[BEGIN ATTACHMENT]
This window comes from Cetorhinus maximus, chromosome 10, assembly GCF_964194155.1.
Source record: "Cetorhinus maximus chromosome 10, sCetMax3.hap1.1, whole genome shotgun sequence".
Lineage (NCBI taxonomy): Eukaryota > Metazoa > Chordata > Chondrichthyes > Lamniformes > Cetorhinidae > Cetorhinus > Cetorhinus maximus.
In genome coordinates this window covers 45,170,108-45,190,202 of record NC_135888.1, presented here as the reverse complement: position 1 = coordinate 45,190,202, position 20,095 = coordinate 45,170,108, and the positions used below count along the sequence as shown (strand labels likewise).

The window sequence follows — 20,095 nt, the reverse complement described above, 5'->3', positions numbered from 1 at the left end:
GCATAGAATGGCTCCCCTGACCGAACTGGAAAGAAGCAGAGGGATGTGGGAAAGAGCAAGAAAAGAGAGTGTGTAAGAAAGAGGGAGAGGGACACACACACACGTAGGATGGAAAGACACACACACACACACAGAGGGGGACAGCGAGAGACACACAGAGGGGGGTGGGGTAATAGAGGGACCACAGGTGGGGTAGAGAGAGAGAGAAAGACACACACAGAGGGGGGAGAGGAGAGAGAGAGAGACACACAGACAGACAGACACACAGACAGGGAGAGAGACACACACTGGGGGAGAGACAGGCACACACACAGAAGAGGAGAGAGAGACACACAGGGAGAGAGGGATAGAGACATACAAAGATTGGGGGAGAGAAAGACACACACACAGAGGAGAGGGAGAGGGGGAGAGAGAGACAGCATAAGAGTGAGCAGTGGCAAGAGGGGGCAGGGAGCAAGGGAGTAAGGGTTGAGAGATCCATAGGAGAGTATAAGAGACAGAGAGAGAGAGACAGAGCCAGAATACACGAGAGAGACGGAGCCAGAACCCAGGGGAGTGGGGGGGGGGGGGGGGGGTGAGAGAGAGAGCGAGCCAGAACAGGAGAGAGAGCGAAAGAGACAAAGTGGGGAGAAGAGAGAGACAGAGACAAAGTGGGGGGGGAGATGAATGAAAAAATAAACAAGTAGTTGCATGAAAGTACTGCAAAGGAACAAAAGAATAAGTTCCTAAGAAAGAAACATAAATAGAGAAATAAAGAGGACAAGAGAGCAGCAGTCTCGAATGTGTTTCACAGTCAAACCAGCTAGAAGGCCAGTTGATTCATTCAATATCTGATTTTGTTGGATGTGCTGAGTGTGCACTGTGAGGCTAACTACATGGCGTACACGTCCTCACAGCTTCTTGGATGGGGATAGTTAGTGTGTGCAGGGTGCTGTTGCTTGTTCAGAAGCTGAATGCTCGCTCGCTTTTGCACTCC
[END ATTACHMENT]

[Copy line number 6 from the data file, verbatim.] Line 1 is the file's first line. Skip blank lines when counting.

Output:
GCATAGAATGGCTCCCCTGACCGAACTGGAAAGAAGCAGAGGGATGTGGGAAAGAGCAAGAAAAGAGAGTGTGTAAGAAAGAGGGAGAGGGACACACACACACGTAGGATGGAAAGACACACACACACACACAGAGGGGGACAGCGAGAGACACACAGAGGGGGGTGGGGTAATAGAGGGACCACAGGTGGGGTAGAGAGAGAGAGAAAGACACACACAGAGGGGGGAGAGGAGAGAGAGAGAGACACACAGACAGACAGACACACAGACAGGGAGAGAGACACACACTGGGGGAGAGACAGGCACACACACAGAAGAGGAGAGAGAGACACACAGGGAGAGAGGGATAGAGACATACAAAGATTGGGGGAGAGAAAGACACACACACAGAGGAGAGGGAGAGGGGGAGAGAGAGACAGCATAAGAGTGAGCAGTGGCAAGAGGGGGCAGGGAGCAAGGGAGTAAGGGTTGAGAGATCCATAGGAGAGTATAAGAGACAGAGAGAGAGAGACAGAGCCAGAATACACGAGAGAGACGGAGCCAGAACCCAGGGGAGTGGGGGGGGGGGGGGGGGGTGAGAGAGAGAGCGAGCCAGAACAGGAGAGAGAGCGAAAGAGACAAAGTGGGGAGAAGAGAGAGACAGAGACAAAGTGGGGGGGGAGATGAATGAAAAAATAAACAAGTAGTTGCATGAAAGTACTGCAAAGGAACAAAAGAATAAGTTCCTAAGAAAGAAACATAAATAGAGAAATAAAGAGGACAAGAGAGCAGCAGTCTCGAATGTGTTTCACAGTCAAACCAGCTAGAAGGCCAGTTGATTCATTCAATATCTGATTTTGTTGGATGTGCTGAGTGTGCACTGTGAGGCTAACTACATGGCGTACACGTCCTCACAGCTTCTTGGATGGGGATAGTTAGTGTGTGCAGGGTGCTGTTGCTTGTTCAGAAGCTGAATGCTCGCTCGCTTTTGCACTCC